Soaring in glittering splendour, the Marble Rocks at Bhedaghat rise to a hundred feet on either side of the Narmada.
The serene loveliness of the scene is one of cool quiet, the sunlight sparkling on the marble-white pinnacles and casting dappled shadows on the pellucid waters.
These white rocks with views of black and dark green volcanic seams are truly majestic, and produce a magical effect on moonlit nights. The holy river flows by tranquilly flanked by the towering cliffs which reflect in it like a mirror the changing moods of nature. A little distance away, it becomes turbulent as it plunges in a mighty water fall known as Dhuandhar.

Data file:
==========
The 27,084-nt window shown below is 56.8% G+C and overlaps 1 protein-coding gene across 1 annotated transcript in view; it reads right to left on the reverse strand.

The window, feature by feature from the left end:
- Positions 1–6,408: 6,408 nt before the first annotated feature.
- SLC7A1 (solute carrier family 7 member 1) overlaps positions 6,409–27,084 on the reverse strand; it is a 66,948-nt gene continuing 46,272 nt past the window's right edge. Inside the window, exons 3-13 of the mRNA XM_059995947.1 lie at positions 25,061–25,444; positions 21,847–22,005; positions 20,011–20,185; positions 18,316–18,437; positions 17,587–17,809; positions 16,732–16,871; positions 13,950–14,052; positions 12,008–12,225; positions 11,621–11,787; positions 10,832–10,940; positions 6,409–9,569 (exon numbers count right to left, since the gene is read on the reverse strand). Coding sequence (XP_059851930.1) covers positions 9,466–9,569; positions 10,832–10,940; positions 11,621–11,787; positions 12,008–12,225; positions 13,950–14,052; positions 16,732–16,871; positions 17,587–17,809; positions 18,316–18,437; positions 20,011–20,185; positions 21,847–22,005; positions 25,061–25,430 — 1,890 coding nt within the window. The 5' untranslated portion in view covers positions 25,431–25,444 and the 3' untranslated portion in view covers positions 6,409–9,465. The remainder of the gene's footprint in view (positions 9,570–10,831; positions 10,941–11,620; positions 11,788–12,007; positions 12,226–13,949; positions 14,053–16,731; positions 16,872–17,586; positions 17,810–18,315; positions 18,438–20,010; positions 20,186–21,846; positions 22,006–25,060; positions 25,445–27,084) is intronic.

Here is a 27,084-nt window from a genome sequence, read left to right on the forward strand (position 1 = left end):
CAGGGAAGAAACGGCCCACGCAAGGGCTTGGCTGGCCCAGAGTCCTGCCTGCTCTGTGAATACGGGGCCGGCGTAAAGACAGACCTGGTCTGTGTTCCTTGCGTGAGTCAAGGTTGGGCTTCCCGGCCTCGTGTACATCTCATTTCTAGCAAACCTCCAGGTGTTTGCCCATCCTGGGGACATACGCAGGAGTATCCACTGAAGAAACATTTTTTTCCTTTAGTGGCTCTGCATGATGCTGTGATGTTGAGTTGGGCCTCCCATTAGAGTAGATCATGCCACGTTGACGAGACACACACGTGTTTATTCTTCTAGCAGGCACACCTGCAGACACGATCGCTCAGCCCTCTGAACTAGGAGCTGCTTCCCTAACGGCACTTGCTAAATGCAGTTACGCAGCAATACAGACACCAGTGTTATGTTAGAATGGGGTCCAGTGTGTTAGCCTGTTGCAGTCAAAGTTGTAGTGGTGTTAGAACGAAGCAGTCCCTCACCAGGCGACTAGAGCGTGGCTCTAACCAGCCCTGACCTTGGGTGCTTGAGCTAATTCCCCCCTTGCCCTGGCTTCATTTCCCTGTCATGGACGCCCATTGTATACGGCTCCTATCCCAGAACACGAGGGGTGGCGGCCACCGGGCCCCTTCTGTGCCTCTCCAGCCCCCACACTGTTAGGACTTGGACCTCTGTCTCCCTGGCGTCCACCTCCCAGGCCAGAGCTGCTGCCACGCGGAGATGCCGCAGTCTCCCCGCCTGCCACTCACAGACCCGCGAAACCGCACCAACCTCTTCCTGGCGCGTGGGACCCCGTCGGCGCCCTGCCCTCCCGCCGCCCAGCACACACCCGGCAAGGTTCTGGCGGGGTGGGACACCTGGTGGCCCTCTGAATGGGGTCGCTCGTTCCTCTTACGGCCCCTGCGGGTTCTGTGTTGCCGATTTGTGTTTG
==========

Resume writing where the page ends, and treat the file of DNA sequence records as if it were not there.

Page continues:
In his Highlands of Central India Captain J. Forsyth speaks eloquently about the infinitely varied beauty of the rocks: "the eye never wearies of the ... effect produced by the broken and reflected sunlight, now glancing from a pinnacle of snow-white marble reared against the deep blue of the sky as from a point of silver, touching here and there with bright lights the prominence of the middle heights and again losing itself in the soft bluish grays of their recesses. . .
Here and there the white saccharine limestone is seamed by veins of dark green or black volcanic rock; a contrast which only enhances like a setting of jet, the purity of the surrounding marble."